Asynchronous Analytics used up to 4 cookies to collect visitors usage data.Remember cookie Expiration Times are updated every time a hit is sent to GA.

Used to distinguish users and sessions. Default expiration time: 2 years
Used to determine NEW sessions/visits. Default expiration time: 30 minutes
Stores the traffic source or campaign. Default expiration time: 6 months
Stores visitor-level custom variable data. Default expiration time: 2 years

Universal Analytics only uses one cookie and the expiration is refreshed every time a hit is sent.

Used to distinguish users
Default Expiration Time: 2 years
The equivalent of _utmb in Universal would be changed by going to Admin > Tracking Info > Session Settings > Session Timeout
The equivalent of _utmz in Universal would be changed by going to Admin > Tracking Info > Session Settings > Campaign Timeout
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Basic Setup

Account Structure

Account Structure

How you log into GA or if you are an agency and have multiple Accounts it is the topmost level.
The site, mobile application, etc
View (Previously called Profiles)
View of data and access point for reports*
Who can login to view/edit either at the Account, Property and/or View levels. You can grant 4 types of User permission: Manage Users, Edit, Collaborate and Read & Analyze. User permission can be adjusted by going to Admin > User Management.

* TIP: Have a Raw /Master View that contains no filters, otherwise you will only have Views that exclude or alter your data in some way.

Example Account Layout

Standard Reports

Standard Reports

Google Analytics is all about speed and they want to make sure you get your data as fast as possible. GA collects data, calculates it and stores this data in aggregated tables. These tables are what make up your Standard Reports and retrieve your data request without sampling. The Standard Reports in GA are:

Customized overviews. You can create up to 20 dashboards each with up to 12 widgets. Each Dashboard is only available in the View it was created in unless shared.
Remembers your settings and configurations for a report. These are visible only to the User that creates it unless shared.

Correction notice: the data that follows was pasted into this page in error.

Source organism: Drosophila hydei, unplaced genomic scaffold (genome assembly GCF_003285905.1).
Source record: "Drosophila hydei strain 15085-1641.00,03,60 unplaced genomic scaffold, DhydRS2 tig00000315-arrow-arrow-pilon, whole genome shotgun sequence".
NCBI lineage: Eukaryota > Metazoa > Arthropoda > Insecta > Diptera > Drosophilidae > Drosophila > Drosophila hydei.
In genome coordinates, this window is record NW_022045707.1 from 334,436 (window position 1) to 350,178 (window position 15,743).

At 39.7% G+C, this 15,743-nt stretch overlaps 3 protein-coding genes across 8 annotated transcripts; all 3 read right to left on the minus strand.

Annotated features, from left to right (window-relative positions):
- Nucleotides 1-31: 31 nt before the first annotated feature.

Intelligence Events
Automatic & Custom Alerts
Monitor activity in real-time or last 30 minutes. TIP: Real-Time reports don’t display widened dimensions
What visitors came to your site
How visitors came to your site
What visitors viewed & did on your site
Goal and eCommerce information

What Are We Tracking?

Dimensions vs Metrics

Dimensions: Describe Data

Thinking the “what” (what keyword did they use, what city is the visitor from)

Ex: Source/Medium, Browser, Exit Page, Session Duration

Metrics: Measure Data

Think of it as answering “how many” or “how long” (how many sessions)

Ex: Sessions, Screenviews, Bounce Rate, New Users


Google’s Dimensions & Metrics Reference Page


Group of interactions that take place on your website within a given time frame.

What ends a session?

  • 30 minutes of inactivity
  • At midnight
  • Campaign change: a user arrives via 1 campaign, leaves and then comes back via a different campaign.

Average Sessions Duration

Total duration of all sessions (in seconds) / # of sessions

N.b. does not include time on last page of visit unless there is an additional engagement hit

Here is an example from Google on what this looks like:

Avg Session Duration

Events vs Pages


Triggered by URL (or Virtual Pageview)


Triggered by interaction

“Difference between events and conversion goals is that events are typically tied to website elements and not reaching certain pages (or URL destinations). Events can be used to track things like buttons, PDF downloads, clicking the play button in a video, etc.”

Exit Rate vs Bounce Rate

Bounce Rate
% of sessions in which the person left your site from the entrance page without interacting with the page.
Exit Rate (%Exit)
# of Exits / # of Pageviews

“For all pageviews to the page, the exit rate is the percentage that were the last in the session.